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Students take action against genocide

With more than 400,000 people killed in the Darfur genocide, and the toll continuing to rise, some students on campus felt the need to take action.

University chapters of STAND – a student anti-genocide coalition – Amnesty International and Genocide Intervention hosted Camp Darfur, a mock refugee camp to spread awareness, in front of Coffman Union on Friday.

In total, 311 students signed petitions at the event, addressing local and national politicians such as U.S. Sens. Amy Klobuchar and Norm Coleman, and President George W. Bush.

The event has taken place all over the country, including a stop in front of the state capitol Saturday, and has allowed participants to learn about previous and current genocides.

“We want to make people realize the weight of the problem and the immediacy of the problem,” Wendy Diedrich, president of the University’s Amnesty International chapter, said. “We’re trying to show that this has happened before and we still haven’t learned from it.”

The camp displayed five tents addressing previous genocides: the Armenian genocide in 1915, the Holocaust in 1938, Cambodia in 1975, Rwanda in 1994 and Darfur today.

Darfur, a western region of Sudan, holds deeply rooted conflicts derived from ethnic tensions, land disputes and lacking resources. With more than 2.5 million people displaced, starvation and murder runs rampant with little help from the international community.

Diedrich said the tents demonstrated how people live when their villages are burned – the tents become their homes.

Event attendees and supporters from across the country have covered the tents’ walls with messages as the tents have traveled.

“Don’t let the world deny it,” Tegan, from Moscow, Idaho, wrote.

“Human rights should be human nature,” another attendee signed anonymously.

Hannah Bailey, president of STAND, said although the international community has not focused attention on Darfur, the United States has been rather active.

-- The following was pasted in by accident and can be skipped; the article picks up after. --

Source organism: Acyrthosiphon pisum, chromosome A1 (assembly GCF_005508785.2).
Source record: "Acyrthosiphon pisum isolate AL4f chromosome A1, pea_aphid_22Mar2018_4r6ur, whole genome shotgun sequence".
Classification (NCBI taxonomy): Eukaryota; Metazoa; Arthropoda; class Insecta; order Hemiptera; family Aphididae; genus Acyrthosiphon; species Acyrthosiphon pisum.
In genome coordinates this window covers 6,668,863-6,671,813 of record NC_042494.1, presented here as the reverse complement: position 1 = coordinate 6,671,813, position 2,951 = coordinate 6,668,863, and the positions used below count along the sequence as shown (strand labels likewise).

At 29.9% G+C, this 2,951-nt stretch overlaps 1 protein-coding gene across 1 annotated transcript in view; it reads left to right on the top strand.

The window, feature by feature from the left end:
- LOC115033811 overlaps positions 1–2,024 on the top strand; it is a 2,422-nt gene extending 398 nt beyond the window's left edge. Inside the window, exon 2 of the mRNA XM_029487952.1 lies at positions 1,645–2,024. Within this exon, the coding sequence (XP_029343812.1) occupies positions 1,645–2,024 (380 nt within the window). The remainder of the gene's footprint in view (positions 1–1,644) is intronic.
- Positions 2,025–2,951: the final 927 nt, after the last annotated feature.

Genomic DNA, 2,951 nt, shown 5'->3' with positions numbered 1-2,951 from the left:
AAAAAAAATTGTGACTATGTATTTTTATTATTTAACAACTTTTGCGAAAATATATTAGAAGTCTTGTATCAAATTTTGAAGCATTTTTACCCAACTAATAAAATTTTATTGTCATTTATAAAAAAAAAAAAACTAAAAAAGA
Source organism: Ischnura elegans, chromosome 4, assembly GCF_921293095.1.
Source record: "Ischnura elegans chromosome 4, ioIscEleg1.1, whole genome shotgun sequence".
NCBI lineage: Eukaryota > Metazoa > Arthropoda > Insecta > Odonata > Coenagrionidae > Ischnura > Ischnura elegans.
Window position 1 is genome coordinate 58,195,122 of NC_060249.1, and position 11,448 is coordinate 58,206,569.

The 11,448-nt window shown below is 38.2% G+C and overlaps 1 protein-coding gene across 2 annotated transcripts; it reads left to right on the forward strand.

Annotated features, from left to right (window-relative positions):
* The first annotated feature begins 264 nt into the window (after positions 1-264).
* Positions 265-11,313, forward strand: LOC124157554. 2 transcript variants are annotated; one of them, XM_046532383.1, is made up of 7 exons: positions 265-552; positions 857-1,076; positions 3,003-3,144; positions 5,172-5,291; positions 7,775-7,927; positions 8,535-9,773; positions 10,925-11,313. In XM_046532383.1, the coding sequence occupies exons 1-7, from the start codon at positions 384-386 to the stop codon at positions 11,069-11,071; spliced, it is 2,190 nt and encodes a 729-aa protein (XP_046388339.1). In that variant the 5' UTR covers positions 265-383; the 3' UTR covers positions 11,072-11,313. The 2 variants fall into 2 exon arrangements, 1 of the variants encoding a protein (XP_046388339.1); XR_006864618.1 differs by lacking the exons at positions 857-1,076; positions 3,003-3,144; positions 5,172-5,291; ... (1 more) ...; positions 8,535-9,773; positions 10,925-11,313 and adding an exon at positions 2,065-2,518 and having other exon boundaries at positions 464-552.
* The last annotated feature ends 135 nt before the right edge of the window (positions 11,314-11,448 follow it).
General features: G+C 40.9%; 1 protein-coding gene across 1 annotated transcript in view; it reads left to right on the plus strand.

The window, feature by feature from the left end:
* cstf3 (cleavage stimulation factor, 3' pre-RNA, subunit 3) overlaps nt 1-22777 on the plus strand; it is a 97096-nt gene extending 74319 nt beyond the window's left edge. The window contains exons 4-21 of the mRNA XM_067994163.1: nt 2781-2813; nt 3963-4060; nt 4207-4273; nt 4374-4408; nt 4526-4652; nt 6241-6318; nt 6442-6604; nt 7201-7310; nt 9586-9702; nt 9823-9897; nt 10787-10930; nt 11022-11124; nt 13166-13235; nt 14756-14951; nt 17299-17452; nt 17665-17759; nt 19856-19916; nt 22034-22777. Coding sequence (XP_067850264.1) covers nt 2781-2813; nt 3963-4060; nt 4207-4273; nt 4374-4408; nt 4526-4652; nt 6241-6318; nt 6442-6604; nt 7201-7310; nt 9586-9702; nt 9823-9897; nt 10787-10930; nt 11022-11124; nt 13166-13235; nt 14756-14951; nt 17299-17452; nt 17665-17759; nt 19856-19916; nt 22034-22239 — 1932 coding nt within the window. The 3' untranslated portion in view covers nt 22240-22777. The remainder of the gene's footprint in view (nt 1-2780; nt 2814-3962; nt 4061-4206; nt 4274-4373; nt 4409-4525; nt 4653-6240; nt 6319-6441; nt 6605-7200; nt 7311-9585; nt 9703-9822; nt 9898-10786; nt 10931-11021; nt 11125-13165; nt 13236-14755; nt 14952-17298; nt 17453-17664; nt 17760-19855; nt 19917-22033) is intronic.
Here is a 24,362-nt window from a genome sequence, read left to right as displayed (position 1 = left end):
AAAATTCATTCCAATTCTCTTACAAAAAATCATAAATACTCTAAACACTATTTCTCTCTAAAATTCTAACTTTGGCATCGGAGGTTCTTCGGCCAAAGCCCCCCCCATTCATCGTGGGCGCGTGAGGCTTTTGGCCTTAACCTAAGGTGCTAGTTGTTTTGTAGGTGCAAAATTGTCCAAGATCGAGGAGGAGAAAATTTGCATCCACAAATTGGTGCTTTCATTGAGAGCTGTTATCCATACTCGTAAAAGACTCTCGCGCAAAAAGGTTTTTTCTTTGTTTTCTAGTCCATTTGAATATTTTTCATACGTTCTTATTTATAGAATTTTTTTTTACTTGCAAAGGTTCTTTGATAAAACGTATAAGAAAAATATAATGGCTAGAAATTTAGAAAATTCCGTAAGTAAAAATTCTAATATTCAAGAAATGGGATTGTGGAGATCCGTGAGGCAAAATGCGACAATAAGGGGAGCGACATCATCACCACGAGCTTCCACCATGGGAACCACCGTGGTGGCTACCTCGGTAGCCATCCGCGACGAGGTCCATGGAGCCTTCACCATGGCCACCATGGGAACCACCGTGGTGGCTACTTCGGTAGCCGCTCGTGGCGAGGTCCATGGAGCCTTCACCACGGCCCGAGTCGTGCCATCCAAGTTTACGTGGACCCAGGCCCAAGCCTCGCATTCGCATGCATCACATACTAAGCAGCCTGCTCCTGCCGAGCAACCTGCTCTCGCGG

But not all support has been positive, Bailey said. There is controversy surrounding the definition of “genocide,” and some people think the United States’ focus should be on conflicts closer to home, she said.

However, Bailey said she was pleased with the reaction among students on campus.

First-year journalism student Taryn Thomas, who attended the event, said Americans might not realize what’s going on in Darfur because it’s far away, but it should still be taken as a serious issue.

“I think (this event is) important because we, as Americans, have it so good,” Thomas said.

Anna Donnelly, spokeswoman for STAND and member of the Genocide Intervention Network, said students in particular hold an influence on the United States’ actions.

“It’s a social movement that’s developing by students who will continue actions even if congress does not,” Donnelly said.

She said many experts in the genocide field actually look to students for hope.

Donnelly said more than $250,000 has already been raised, mainly by students. The money goes to protect refugees in Darfur who venture into unprotected territories to collect firewood, which is where most of the violence occurs.

Students not only fundraise and sign petitions, Donnelly said, but are also largely involved in letter-writing campaigns and general advocacy.

Representatives from the American Refugee Committee who attended the event said they were happy with University students’ involvement on campus.

Christine Bailey, spokeswoman for the committee, said students have a great capacity for addressing these issues and getting people excited about it.

“It’s hard to think that by signing a petition or by writing a letter that you’re actually doing a lot, because it feels like such a small action,” Diedrich said. “But those small actions add up on a national and international basis and really do make a difference.”

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